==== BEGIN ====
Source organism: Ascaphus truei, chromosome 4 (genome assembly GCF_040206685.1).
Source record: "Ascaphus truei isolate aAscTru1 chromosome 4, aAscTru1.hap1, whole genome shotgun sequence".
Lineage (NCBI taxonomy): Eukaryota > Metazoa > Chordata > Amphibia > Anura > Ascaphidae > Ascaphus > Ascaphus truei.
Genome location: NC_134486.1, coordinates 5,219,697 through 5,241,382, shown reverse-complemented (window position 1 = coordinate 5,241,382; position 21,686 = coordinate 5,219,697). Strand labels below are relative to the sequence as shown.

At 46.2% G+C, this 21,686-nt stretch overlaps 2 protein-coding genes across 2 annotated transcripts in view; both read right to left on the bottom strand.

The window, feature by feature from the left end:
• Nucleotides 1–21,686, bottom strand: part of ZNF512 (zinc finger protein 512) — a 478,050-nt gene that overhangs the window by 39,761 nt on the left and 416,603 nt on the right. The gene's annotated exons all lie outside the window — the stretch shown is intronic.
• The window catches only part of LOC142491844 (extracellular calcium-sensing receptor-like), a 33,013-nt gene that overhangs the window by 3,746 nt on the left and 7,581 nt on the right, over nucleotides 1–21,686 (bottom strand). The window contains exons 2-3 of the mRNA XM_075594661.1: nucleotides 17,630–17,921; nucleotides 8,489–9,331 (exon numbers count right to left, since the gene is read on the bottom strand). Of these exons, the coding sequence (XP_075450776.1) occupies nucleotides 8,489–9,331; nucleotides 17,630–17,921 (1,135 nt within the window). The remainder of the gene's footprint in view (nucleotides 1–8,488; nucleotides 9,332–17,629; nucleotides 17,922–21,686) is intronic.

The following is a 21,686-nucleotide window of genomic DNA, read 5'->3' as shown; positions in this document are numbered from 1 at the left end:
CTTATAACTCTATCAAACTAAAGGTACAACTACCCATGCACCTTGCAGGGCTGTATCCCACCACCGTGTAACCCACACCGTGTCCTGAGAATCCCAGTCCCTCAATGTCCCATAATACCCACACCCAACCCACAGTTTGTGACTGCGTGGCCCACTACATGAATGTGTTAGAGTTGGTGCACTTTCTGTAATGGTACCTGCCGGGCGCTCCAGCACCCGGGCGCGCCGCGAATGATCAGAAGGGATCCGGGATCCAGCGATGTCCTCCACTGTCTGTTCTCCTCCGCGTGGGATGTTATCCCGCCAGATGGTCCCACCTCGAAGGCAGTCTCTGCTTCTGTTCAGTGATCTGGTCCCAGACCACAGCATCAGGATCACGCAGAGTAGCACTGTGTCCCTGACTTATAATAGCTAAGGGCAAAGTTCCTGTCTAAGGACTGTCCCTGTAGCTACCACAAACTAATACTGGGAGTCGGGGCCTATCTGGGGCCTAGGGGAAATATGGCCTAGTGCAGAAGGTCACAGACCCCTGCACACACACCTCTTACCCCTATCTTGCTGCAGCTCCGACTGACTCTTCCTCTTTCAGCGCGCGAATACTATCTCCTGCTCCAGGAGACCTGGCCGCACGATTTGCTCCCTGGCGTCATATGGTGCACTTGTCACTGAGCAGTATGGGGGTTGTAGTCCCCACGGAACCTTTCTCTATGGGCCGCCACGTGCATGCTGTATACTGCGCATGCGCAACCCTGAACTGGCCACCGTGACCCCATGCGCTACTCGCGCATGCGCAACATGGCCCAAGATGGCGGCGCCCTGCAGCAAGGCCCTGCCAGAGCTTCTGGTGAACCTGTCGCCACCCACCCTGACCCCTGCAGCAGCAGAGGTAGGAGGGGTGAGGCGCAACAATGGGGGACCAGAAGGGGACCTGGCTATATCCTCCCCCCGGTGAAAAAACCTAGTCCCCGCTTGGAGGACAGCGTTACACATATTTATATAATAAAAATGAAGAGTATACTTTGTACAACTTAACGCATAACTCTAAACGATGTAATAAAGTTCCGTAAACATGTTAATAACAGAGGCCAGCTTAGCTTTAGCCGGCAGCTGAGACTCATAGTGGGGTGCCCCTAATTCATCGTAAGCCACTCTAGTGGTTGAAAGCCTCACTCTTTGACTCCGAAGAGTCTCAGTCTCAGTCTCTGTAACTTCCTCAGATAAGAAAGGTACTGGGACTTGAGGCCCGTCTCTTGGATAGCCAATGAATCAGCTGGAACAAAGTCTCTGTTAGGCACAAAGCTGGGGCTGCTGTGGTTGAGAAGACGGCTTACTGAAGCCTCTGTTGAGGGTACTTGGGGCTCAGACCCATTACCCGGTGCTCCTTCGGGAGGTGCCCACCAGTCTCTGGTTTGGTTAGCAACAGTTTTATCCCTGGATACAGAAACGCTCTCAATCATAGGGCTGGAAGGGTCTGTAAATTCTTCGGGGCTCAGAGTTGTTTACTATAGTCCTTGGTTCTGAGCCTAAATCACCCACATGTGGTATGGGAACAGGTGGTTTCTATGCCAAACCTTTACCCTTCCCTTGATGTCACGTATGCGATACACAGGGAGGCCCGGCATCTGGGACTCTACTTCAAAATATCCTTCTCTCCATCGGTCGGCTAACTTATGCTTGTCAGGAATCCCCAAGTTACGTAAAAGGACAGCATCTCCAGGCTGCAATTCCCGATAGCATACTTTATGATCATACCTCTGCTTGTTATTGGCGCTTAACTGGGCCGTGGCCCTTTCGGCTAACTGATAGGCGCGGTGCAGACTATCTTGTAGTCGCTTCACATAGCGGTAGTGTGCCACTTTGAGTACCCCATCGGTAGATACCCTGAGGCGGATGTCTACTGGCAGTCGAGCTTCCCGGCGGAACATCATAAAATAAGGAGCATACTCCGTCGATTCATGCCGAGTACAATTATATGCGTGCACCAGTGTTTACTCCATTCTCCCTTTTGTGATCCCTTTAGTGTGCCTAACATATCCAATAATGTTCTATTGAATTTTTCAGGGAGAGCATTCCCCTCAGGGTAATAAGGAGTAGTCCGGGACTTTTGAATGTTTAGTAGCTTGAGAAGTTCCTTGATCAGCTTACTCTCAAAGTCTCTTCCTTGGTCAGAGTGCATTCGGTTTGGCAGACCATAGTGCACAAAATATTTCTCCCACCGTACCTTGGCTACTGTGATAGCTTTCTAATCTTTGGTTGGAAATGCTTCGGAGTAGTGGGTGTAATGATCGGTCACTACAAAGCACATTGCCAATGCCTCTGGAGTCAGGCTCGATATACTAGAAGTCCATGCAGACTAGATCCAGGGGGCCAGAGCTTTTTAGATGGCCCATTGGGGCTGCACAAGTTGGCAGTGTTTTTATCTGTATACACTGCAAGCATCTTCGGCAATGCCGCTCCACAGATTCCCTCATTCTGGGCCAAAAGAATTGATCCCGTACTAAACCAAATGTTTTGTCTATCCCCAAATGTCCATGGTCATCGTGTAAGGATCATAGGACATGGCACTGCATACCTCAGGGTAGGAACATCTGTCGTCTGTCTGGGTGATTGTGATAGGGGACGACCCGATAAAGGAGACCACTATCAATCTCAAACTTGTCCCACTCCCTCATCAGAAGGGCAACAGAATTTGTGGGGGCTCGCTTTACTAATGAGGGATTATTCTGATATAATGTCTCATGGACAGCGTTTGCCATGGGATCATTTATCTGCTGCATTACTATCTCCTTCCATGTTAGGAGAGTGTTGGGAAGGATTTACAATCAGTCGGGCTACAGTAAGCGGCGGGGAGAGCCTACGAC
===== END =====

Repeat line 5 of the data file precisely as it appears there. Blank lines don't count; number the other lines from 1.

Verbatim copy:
At 46.2% G+C, this 21,686-nt stretch overlaps 2 protein-coding genes across 2 annotated transcripts in view; both read right to left on the bottom strand.